The CIRI Human Rights Data Project has just released its annual ratings of government respect for human rights in nearly every country in the world, showing which countries had the best – and worst – records in 2009, as well as trends in respect for human rights over time since 1981.
The project, now located at the University of Connecticut, annually produces data that are used by a wide range of governments and global development agencies, including the United Nations, The World Bank, and USAID.
CIRI is named for the two U.S. university faculty members responsible for the data, Professor David Cingranelli of Binghamton University and Professor David Richards, who is now at UConn. The project was originally housed at Binghamton. When Richards, an associate professor of political science in the College of Liberal Arts and Sciences and an affiliate of the Human Rights Institute, joined the University faculty this fall, he brought CIRI to UConn.
The project provides measures of several types of internationally-recognized human rights, including:
Physical integrity rights: The rights not to be tortured, extra-judicially killed, made to disappear, or imprisoned for political beliefs.
Civil rights and liberties: The rights to free speech, freedom of association and assembly, freedom of domestic movement, freedom of international movement freedom of religion, and to participate in free and fair elections for the selection of government leaders.
Women’s rights to legal protection and equal treatment politically, economically, and socially.
For background on the methodology and coding of the data, visit the CIRI website.
The 11 countries in 2009 with the worst human rights records on the 15 rights tracked by CIRI were, with their scores out of a possible 30 points, were:
Saudi Arabia (3)
The 11 countries in 2009 with the best human rights records on the 15 rights tracked by CIRI were, and their scores out of a possible 30 points, were:
San Marino (29)
New Zealand (28)
The United States scored 25 out of a possible 30. A full list of nations is available at the CIRI website.
“The year 2009 saw many of the same countries as 2008 showing both the most and least respect for the rights tracked by CIRI. Zimbabwe, China, Myanmar, and Iran, for example, persisted in being among the greatest violators of these rights,” said Richards. “Finland, Luxembourg, Norway, and Denmark, for example, again were all among those countries with the greatest respect for these rights.”
The world saw decline in respect for several rights from 2008 to 2009. Government respect for the rights of workers, including freedom to collectively bargain, strike, and join unions, declined on average worldwide from 2008, especially in Africa and Oceania. No government in either Africa or Asia fully respected this right in 2009. Respect for women’s political rights declined in every region of the world from 2008-2009 except Oceania, particularly in Africa and Latin America.
Improvement in respect from 2008-2009 was also seen for several rights. While the use of torture by governments, worldwide, has increased fairly steadily since the start of the CIRI data in 1981, the year 2009 saw a rare reversal of this trend – less incidence of torture than the previous year. Only Latin America saw more torture in 2009 than in 2008, with Argentina, Honduras, St. Vincent, and Uruguay all manifesting more torture than the previous year. Not all the news was bad; Colombia and Paraguay both saw the use of torture decrease from 2008. Africa saw a significant decrease in torture, with six countries’ usage decline from 2008 levels.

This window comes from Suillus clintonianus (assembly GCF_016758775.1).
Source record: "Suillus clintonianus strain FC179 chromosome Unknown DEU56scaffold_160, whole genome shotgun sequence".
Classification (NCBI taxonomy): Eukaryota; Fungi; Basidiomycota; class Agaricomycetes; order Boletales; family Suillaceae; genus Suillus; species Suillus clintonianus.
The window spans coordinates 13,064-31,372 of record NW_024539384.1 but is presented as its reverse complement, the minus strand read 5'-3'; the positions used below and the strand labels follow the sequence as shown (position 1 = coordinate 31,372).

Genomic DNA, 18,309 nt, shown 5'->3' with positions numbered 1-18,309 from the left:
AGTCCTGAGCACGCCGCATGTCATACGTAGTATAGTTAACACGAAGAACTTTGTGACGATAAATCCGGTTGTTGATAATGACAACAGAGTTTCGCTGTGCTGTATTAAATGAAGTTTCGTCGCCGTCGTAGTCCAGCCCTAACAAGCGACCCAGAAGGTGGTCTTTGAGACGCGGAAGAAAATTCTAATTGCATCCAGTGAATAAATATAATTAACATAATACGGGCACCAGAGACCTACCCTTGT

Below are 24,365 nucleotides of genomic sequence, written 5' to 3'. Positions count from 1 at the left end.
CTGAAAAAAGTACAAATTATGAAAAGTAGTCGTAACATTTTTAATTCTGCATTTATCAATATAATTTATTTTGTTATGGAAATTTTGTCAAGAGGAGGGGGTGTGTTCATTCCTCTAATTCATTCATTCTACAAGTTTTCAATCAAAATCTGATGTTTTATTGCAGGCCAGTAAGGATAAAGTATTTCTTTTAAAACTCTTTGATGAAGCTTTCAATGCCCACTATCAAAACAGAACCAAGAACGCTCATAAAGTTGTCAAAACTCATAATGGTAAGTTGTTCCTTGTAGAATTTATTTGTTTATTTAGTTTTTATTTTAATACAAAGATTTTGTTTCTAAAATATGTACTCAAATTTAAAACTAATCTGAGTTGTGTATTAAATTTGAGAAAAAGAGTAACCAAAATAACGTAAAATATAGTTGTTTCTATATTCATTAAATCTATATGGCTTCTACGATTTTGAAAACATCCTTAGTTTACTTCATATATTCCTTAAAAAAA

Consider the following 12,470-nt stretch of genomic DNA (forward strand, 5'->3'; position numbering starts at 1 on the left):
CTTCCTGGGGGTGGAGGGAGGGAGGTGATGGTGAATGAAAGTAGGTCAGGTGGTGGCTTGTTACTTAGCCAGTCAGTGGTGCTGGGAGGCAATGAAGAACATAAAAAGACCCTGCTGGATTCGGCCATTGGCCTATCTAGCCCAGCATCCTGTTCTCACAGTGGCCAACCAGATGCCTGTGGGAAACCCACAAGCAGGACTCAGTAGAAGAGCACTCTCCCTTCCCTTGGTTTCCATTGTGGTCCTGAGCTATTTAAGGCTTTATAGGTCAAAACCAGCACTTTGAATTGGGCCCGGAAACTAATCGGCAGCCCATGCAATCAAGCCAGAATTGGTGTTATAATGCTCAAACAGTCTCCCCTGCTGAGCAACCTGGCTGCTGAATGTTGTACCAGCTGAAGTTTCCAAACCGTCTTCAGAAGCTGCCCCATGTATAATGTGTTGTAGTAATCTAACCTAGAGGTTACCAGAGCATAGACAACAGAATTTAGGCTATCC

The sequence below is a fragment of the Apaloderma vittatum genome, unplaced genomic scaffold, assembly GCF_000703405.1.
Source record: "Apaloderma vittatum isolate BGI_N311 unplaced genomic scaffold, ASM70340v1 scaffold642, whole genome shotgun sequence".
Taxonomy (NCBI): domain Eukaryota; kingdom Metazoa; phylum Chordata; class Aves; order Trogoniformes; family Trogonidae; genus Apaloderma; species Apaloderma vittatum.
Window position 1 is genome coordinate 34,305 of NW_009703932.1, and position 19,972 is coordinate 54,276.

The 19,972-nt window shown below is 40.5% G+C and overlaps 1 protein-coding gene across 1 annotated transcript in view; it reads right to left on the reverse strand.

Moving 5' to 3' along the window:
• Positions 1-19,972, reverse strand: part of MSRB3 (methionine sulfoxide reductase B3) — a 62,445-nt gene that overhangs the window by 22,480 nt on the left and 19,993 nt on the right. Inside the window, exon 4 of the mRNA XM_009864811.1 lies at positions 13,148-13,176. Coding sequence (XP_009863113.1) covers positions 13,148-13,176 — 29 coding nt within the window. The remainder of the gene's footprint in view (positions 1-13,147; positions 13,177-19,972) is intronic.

The greatest change in respect from 2008 to 2009 for any of the rights was the improvement in the ability of citizens to determine their leaders through free and fair elections, especially in Africa, Asia, and Latin America. Africa mostly saw improvement from citizens having no ability to exercise this right to having some ability to do so, while several Latin America countries saw improvement from some respect for this right to the full realization of this right.
“One important thing to keep in mind is that the fight to attain full government respect for all human rights is never-ending – a score of full respect for a right this year does not mean that full respect will necessarily continue or threats to respect for that right will not arise in the following year,” said Richards. “Likewise, a bad score, even if persistent over time, does not imply that better respect is impossible. Knowing those countries with the worst human rights records is indeed to know where the most work is to be done.”
The CIRI project was created in 1994 to provide data for the research of the project directors and others who conduct quantitative studies of government human rights practices. Its data now are also widely used by governments, intergovernmental organizations, nongovernmental organizations, think-tanks, and private businesses. CIRI requires users to register in order to access the data, but the data are freely available upon registration. As of November 2010, CIRI has more than 7,500 registered members.
Dec. 10 is Human Rights Day, in honor of the United Nations General Assembly’s adoption and proclamation of the Universal Declaration of Human Rights on Dec. 10, 1948.